Strategies based on ABA therapy involve the following steps:
- Examining the current difficulties or challenges being faced by the person
- Implementing goals and guidelines regarding the difficulty or skill development
- Teaching the steps required for achieving the goal
- Keeping an eye on the progress being made
- Making any changes or alterations that may be necessary for helping the person to achieve his or her goal
These steps can be used in either correcting a specific difficult behavior, for example throwing objects at others, or can be applied in learning broader socializing and communication skills. When the goal has been achieved or the difficult behavior is overcome, other tasks and goals are added to the program and then broader and more complex skills are integrated like cooperating with others and reducing episodes of aggression or irritability.
How does ABA therapy work?
ABA therapy usually involves a behavior analyst first observing and figuring out the child’s problematic and difficult conduct. After discovering this challenging behavior, it is then labelled as a “target behavior”.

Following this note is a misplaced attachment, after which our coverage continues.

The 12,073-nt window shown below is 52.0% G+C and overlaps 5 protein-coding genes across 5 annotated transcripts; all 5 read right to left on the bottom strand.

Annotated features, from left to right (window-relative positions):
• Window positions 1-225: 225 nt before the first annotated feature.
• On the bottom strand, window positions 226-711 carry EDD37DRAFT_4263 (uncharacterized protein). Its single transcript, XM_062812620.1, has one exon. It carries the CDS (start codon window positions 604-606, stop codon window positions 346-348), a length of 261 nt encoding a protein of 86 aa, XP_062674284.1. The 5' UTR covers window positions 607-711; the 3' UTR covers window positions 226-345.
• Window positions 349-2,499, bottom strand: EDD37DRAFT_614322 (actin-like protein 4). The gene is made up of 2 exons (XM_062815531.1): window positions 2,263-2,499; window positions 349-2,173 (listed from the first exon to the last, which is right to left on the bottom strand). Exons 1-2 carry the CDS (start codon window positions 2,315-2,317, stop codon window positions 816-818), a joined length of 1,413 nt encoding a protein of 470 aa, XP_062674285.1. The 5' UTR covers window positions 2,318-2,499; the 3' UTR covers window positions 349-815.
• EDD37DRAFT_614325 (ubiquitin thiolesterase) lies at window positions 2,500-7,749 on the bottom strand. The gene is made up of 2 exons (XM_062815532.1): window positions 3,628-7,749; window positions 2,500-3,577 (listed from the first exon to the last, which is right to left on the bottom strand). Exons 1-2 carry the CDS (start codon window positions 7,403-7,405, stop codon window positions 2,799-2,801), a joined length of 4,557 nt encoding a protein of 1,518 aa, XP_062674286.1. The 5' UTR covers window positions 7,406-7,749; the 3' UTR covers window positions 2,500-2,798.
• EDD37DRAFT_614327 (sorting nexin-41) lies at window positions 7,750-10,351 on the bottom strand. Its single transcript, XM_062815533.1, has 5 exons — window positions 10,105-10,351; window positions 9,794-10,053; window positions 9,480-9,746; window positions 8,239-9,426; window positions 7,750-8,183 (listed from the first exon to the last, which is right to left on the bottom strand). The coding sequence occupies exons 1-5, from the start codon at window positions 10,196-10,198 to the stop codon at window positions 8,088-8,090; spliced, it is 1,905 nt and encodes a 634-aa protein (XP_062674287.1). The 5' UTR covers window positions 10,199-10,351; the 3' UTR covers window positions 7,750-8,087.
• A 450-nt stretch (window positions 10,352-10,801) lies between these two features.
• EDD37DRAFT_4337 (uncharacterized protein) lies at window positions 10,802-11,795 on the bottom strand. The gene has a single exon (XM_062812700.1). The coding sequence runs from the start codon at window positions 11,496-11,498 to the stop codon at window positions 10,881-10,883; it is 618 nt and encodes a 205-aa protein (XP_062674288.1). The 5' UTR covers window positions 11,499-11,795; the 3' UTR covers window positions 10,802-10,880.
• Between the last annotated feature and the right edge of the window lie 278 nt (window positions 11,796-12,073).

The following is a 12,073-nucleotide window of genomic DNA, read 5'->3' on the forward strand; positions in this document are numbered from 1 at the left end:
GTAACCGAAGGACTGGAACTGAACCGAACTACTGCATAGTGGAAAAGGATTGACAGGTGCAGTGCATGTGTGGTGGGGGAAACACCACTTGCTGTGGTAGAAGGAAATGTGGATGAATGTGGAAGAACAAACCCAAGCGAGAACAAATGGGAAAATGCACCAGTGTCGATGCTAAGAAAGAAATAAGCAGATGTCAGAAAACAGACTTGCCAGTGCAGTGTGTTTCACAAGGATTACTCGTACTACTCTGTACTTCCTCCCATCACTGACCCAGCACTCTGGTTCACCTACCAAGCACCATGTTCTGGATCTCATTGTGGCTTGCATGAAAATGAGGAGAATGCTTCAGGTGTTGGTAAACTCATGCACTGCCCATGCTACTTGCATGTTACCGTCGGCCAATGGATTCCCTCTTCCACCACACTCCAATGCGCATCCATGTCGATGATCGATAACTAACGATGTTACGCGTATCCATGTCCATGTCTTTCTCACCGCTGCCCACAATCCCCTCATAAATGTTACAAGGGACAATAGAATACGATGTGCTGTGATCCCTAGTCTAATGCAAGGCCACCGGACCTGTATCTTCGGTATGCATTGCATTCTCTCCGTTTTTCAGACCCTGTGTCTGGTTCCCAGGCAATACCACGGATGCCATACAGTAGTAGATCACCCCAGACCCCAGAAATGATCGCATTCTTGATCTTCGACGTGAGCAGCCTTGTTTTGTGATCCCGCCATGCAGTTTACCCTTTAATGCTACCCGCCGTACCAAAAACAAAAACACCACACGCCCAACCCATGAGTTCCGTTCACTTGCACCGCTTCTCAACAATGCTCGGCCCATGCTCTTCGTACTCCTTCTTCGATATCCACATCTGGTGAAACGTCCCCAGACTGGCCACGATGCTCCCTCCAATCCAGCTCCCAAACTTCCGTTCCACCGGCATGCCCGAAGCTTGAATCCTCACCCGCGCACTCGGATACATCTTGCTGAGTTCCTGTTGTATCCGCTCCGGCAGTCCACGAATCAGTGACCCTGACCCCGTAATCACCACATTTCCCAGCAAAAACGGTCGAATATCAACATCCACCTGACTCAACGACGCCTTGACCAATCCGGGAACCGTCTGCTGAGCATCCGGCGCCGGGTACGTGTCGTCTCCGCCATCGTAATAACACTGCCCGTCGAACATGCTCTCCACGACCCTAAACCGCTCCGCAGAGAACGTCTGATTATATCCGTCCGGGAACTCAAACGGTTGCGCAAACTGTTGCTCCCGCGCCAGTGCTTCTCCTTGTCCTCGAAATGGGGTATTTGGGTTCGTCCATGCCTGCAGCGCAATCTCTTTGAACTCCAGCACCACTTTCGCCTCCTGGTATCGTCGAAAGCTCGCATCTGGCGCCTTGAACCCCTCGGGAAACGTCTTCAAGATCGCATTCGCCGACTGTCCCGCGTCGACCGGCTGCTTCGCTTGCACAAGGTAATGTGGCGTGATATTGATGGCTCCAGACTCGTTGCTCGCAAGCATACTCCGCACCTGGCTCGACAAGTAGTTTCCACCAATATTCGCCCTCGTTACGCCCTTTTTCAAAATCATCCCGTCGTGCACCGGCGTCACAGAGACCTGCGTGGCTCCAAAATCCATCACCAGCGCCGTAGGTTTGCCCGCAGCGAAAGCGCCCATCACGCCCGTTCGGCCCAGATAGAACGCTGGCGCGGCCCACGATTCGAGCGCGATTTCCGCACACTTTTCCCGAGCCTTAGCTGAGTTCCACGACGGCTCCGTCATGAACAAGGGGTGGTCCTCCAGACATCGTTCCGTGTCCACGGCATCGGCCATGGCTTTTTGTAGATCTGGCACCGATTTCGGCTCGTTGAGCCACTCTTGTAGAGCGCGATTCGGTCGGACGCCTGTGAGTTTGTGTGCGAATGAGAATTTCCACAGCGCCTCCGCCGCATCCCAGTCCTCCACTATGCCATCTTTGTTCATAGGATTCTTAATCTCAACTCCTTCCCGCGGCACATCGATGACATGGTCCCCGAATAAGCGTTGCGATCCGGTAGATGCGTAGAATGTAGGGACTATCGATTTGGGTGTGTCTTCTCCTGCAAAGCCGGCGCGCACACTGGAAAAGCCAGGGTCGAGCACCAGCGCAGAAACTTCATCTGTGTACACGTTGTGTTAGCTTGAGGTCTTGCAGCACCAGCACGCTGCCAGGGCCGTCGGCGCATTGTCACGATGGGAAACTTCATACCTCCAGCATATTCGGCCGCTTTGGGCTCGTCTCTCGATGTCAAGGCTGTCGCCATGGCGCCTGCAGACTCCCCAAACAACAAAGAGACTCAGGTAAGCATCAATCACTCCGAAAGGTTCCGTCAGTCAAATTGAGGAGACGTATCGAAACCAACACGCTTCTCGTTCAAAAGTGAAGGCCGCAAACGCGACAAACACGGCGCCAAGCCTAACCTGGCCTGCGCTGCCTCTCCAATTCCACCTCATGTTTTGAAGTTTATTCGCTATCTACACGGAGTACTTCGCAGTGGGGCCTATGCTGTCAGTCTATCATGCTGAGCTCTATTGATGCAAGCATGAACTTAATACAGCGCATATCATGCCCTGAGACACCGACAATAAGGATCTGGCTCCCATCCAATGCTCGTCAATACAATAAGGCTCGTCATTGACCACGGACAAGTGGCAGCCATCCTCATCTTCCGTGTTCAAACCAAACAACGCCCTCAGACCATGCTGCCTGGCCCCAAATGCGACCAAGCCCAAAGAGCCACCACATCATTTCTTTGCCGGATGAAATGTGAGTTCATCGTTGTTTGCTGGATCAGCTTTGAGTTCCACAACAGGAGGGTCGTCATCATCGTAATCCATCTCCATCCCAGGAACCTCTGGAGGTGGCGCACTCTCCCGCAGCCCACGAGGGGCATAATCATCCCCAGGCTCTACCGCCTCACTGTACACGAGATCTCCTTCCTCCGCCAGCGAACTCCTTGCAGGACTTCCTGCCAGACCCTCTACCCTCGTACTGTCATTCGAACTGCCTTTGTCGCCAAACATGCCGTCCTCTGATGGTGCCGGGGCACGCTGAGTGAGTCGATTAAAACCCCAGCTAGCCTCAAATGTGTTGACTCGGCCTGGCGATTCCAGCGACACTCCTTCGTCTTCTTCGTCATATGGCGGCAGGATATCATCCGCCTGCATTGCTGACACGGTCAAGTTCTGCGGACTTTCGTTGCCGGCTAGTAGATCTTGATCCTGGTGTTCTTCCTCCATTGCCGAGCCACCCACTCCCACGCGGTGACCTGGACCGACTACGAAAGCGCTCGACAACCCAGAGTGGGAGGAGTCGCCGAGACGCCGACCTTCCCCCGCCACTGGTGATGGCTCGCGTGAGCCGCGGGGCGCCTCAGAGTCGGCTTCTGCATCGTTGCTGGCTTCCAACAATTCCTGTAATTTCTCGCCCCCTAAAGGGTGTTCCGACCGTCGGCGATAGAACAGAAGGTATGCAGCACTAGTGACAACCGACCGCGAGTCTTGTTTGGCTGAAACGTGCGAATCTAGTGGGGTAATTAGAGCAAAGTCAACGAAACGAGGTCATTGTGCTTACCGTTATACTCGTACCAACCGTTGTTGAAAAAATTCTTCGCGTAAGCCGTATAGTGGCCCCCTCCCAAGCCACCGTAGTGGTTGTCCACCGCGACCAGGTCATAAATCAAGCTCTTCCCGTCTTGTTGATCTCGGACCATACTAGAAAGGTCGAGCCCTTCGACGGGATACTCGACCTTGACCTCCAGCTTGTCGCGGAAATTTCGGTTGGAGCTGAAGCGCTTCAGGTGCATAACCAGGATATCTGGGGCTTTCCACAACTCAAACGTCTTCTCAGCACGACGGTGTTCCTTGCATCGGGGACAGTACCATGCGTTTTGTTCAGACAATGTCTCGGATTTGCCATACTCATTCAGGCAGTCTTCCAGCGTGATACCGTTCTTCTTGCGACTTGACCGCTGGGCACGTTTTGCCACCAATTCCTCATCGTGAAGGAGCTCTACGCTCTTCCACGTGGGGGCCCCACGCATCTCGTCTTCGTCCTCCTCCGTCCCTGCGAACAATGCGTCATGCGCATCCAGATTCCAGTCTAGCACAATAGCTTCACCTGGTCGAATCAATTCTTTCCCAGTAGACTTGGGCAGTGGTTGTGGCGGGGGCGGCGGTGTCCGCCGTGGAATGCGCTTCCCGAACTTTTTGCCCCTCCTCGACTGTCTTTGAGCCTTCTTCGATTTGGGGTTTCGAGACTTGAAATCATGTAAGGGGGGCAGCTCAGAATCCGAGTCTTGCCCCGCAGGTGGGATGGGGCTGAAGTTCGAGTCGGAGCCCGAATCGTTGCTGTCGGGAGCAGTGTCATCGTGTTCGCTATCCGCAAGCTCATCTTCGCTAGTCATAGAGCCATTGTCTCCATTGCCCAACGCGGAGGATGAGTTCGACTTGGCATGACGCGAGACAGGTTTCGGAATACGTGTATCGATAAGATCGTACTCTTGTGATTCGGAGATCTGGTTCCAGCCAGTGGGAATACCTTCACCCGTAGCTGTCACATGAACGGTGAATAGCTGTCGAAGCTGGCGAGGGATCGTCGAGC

An ABC method is then deployed by the analyst in finding out the main catalyst or reason for the child’s difficult behavior. The ABC stands for
- Antecedent: The events occurring before the episode
- Behavior: The child’s behavior
- Consequence: The events occurring after the episode
Here consequence depends on the behavior of the child. If the child reacted in a positive manner the consequences then faced will be positive and rewarding. However negative behavior does not require the need for physical punishment, but to enforce the positive behavior, some other privilege or freedom can be seized by the caregiver.
Who can provide ABA therapy?
ABA therapy is usually provided by a specialist or a behavioral psychologist in a one on one clinical setting where small tasks are set and rewarded. This is termed as Discrete Trial Training (DTT).
Another way of utilizing this therapy is by using it outside a clinical setting known as Incidental Training. Incidental Training can be done at the school or at home by the child’s guardians, family and teachers.